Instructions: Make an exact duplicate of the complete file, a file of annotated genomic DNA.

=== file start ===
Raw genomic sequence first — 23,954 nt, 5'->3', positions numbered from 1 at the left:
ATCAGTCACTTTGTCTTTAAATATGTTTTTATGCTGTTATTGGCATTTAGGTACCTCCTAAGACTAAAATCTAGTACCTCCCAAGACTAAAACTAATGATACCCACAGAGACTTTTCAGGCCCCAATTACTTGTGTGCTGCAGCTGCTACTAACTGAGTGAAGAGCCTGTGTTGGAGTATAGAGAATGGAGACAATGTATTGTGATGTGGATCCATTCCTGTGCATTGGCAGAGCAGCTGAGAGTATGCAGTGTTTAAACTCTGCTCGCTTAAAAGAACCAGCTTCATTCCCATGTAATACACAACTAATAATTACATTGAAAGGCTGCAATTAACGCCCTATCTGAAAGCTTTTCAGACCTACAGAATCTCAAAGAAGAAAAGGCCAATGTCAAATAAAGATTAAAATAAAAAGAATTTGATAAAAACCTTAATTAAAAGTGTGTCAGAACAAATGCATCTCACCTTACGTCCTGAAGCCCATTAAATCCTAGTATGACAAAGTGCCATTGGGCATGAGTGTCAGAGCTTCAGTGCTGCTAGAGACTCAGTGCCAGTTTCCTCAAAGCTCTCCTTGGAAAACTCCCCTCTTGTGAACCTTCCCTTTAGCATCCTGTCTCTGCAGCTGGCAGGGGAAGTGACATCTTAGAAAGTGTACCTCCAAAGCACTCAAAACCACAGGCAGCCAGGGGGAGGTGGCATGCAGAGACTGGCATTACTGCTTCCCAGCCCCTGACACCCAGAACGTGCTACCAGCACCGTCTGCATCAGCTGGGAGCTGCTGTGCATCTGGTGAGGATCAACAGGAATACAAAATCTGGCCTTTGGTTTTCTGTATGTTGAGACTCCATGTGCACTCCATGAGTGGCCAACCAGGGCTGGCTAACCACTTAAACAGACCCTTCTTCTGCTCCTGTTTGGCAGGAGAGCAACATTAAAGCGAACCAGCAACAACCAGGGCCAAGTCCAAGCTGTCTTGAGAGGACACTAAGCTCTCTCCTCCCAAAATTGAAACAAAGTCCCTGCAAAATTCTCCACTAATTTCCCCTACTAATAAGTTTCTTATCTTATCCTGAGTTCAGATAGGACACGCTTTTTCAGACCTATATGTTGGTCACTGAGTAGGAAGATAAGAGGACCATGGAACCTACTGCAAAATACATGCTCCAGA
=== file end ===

Raw genomic sequence first — 23,954 nt, 5'->3', positions numbered from 1 at the left:
ATCAGTCACTTTGTCTTTAAATATGTTTTTATGCTGTTATTGGCATTTAGGTACCTCCTAAGACTAAAATCTAGTACCTCCCAAGACTAAAACTAATGATACCCACAGAGACTTTTCAGGCCCCAATTACTTGTGTGCTGCAGCTGCTACTAACTGAGTGAAGAGCCTGTGTTGGAGTATAGAGAATGGAGACAATGTATTGTGATGTGGATCCATTCCTGTGCATTGGCAGAGCAGCTGAGAGTATGCAGTGTTTAAACTCTGCTCGCTTAAAAGAACCAGCTTCATTCCCATGTAATACACAACTAATAATTACATTGAAAGGCTGCAATTAACGCCCTATCTGAAAGCTTTTCAGACCTACAGAATCTCAAAGAAGAAAAGGCCAATGTCAAATAAAGATTAAAATAAAAAGAATTTGATAAAAACCTTAATTAAAAGTGTGTCAGAACAAATGCATCTCACCTTACGTCCTGAAGCCCATTAAATCCTAGTATGACAAAGTGCCATTGGGCATGAGTGTCAGAGCTTCAGTGCTGCTAGAGACTCAGTGCCAGTTTCCTCAAAGCTCTCCTTGGAAAACTCCCCTCTTGTGAACCTTCCCTTTAGCATCCTGTCTCTGCAGCTGGCAGGGGAAGTGACATCTTAGAAAGTGTACCTCCAAAGCACTCAAAACCACAGGCAGCCAGGGGGAGGTGGCATGCAGAGACTGGCATTACTGCTTCCCAGCCCCTGACACCCAGAACGTGCTACCAGCACCGTCTGCATCAGCTGGGAGCTGCTGTGCATCTGGTGAGGATCAACAGGAATACAAAATCTGGCCTTTGGTTTTCTGTATGTTGAGACTCCATGTGCACTCCATGAGTGGCCAACCAGGGCTGGCTAACCACTTAAACAGACCCTTCTTCTGCTCCTGTTTGGCAGGAGAGCAACATTAAAGCGAACCAGCAACAACCAGGGCCAAGTCCAAGCTGTCTTGAGAGGACACTAAGCTCTCTCCTCCCAAAATTGAAACAAAGTCCCTGCAAAATTCTCCACTAATTTCCCCTACTAATAAGTTTCTTATCTTATCCTGAGTTCAGATAGGACACGCTTTTTCAGACCTATATGTTGGTCACTGAGTAGGAAGATAAGAGGACCATGGAACCTACTGCAAAATACATGCTCCAGA